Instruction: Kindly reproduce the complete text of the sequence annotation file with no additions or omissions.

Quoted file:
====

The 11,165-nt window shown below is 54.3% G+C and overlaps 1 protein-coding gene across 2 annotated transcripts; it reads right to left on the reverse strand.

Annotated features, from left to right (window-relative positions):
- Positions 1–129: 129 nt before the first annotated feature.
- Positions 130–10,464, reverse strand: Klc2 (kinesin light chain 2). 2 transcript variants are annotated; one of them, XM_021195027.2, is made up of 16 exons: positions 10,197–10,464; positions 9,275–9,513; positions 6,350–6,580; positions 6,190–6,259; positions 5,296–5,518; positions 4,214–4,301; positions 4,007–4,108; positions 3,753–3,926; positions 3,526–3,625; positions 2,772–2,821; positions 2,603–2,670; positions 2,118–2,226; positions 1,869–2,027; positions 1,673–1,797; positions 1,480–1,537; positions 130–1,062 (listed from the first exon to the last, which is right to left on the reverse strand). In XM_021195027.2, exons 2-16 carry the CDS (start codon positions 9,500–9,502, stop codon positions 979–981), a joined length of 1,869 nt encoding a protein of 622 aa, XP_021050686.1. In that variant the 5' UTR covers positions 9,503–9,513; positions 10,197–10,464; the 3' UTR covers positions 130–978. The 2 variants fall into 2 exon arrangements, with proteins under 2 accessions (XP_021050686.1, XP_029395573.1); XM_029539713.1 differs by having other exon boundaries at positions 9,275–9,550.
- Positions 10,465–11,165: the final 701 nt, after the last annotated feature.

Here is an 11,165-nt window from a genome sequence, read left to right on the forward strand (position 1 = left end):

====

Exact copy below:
The 11,165-nt window shown below is 54.3% G+C and overlaps 1 protein-coding gene across 2 annotated transcripts; it reads right to left on the reverse strand.

Annotated features, from left to right (window-relative positions):
- Positions 1–129: 129 nt before the first annotated feature.
- Positions 130–10,464, reverse strand: Klc2 (kinesin light chain 2). 2 transcript variants are annotated; one of them, XM_021195027.2, is made up of 16 exons: positions 10,197–10,464; positions 9,275–9,513; positions 6,350–6,580; positions 6,190–6,259; positions 5,296–5,518; positions 4,214–4,301; positions 4,007–4,108; positions 3,753–3,926; positions 3,526–3,625; positions 2,772–2,821; positions 2,603–2,670; positions 2,118–2,226; positions 1,869–2,027; positions 1,673–1,797; positions 1,480–1,537; positions 130–1,062 (listed from the first exon to the last, which is right to left on the reverse strand). In XM_021195027.2, exons 2-16 carry the CDS (start codon positions 9,500–9,502, stop codon positions 979–981), a joined length of 1,869 nt encoding a protein of 622 aa, XP_021050686.1. In that variant the 5' UTR covers positions 9,503–9,513; positions 10,197–10,464; the 3' UTR covers positions 130–978. The 2 variants fall into 2 exon arrangements, with proteins under 2 accessions (XP_021050686.1, XP_029395573.1); XM_029539713.1 differs by having other exon boundaries at positions 9,275–9,550.
- Positions 10,465–11,165: the final 701 nt, after the last annotated feature.

Here is an 11,165-nt window from a genome sequence, read left to right on the forward strand (position 1 = left end):